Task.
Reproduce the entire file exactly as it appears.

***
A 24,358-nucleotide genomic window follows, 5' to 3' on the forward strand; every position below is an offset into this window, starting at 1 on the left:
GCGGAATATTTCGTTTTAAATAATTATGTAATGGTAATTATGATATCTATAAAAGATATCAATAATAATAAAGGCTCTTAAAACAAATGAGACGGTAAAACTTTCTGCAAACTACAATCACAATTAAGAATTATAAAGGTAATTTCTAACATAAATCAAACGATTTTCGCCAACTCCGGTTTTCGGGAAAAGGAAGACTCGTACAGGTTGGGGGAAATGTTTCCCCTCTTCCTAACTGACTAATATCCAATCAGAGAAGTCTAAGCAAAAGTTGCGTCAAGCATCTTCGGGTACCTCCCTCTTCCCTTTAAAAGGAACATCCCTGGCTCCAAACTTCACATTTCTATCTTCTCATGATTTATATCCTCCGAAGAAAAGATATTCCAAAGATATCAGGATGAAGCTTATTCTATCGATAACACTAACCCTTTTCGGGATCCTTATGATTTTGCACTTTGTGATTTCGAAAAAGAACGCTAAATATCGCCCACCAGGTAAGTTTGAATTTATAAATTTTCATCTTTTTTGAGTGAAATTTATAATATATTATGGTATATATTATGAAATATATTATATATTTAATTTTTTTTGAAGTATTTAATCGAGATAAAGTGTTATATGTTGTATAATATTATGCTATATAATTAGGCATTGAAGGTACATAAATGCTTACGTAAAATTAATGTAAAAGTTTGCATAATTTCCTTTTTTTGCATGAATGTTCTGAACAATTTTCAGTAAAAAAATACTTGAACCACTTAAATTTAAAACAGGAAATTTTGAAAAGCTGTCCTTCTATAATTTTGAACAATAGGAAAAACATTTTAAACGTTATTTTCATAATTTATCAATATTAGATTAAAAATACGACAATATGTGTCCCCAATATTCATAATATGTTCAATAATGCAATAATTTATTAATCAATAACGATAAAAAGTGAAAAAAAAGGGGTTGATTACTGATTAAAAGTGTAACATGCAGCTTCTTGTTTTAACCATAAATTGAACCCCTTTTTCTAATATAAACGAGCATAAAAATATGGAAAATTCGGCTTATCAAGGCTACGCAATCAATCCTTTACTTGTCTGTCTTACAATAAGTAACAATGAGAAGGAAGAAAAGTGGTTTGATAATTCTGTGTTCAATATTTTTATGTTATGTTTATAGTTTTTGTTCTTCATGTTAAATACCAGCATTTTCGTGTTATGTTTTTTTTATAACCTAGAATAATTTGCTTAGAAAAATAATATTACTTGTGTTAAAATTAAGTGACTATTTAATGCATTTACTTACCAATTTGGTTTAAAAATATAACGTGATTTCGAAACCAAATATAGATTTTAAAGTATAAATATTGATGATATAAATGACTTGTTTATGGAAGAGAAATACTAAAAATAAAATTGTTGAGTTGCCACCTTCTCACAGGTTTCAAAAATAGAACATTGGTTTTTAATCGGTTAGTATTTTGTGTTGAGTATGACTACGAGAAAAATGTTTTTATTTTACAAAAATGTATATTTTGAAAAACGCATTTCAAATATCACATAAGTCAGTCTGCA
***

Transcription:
A 24,358-nucleotide genomic window follows, 5' to 3' on the forward strand; every position below is an offset into this window, starting at 1 on the left:
GCGGAATATTTCGTTTTAAATAATTATGTAATGGTAATTATGATATCTATAAAAGATATCAATAATAATAAAGGCTCTTAAAACAAATGAGACGGTAAAACTTTCTGCAAACTACAATCACAATTAAGAATTATAAAGGTAATTTCTAACATAAATCAAACGATTTTCGCCAACTCCGGTTTTCGGGAAAAGGAAGACTCGTACAGGTTGGGGGAAATGTTTCCCCTCTTCCTAACTGACTAATATCCAATCAGAGAAGTCTAAGCAAAAGTTGCGTCAAGCATCTTCGGGTACCTCCCTCTTCCCTTTAAAAGGAACATCCCTGGCTCCAAACTTCACATTTCTATCTTCTCATGATTTATATCCTCCGAAGAAAAGATATTCCAAAGATATCAGGATGAAGCTTATTCTATCGATAACACTAACCCTTTTCGGGATCCTTATGATTTTGCACTTTGTGATTTCGAAAAAGAACGCTAAATATCGCCCACCAGGTAAGTTTGAATTTATAAATTTTCATCTTTTTTGAGTGAAATTTATAATATATTATGGTATATATTATGAAATATATTATATATTTAATTTTTTTTGAAGTATTTAATCGAGATAAAGTGTTATATGTTGTATAATATTATGCTATATAATTAGGCATTGAAGGTACATAAATGCTTACGTAAAATTAATGTAAAAGTTTGCATAATTTCCTTTTTTTGCATGAATGTTCTGAACAATTTTCAGTAAAAAAATACTTGAACCACTTAAATTTAAAACAGGAAATTTTGAAAAGCTGTCCTTCTATAATTTTGAACAATAGGAAAAACATTTTAAACGTTATTTTCATAATTTATCAATATTAGATTAAAAATACGACAATATGTGTCCCCAATATTCATAATATGTTCAATAATGCAATAATTTATTAATCAATAACGATAAAAAGTGAAAAAAAAGGGGTTGATTACTGATTAAAAGTGTAACATGCAGCTTCTTGTTTTAACCATAAATTGAACCCCTTTTTCTAATATAAACGAGCATAAAAATATGGAAAATTCGGCTTATCAAGGCTACGCAATCAATCCTTTACTTGTCTGTCTTACAATAAGTAACAATGAGAAGGAAGAAAAGTGGTTTGATAATTCTGTGTTCAATATTTTTATGTTATGTTTATAGTTTTTGTTCTTCATGTTAAATACCAGCATTTTCGTGTTATGTTTTTTTTATAACCTAGAATAATTTGCTTAGAAAAATAATATTACTTGTGTTAAAATTAAGTGACTATTTAATGCATTTACTTACCAATTTGGTTTAAAAATATAACGTGATTTCGAAACCAAATATAGATTTTAAAGTATAAATATTGATGATATAAATGACTTGTTTATGGAAGAGAAATACTAAAAATAAAATTGTTGAGTTGCCACCTTCTCACAGGTTTCAAAAATAGAACATTGGTTTTTAATCGGTTAGTATTTTGTGTTGAGTATGACTACGAGAAAAATGTTTTTATTTTACAAAAATGTATATTTTGAAAAACGCATTTCAAATATCACATAAGTCAGTCTGCA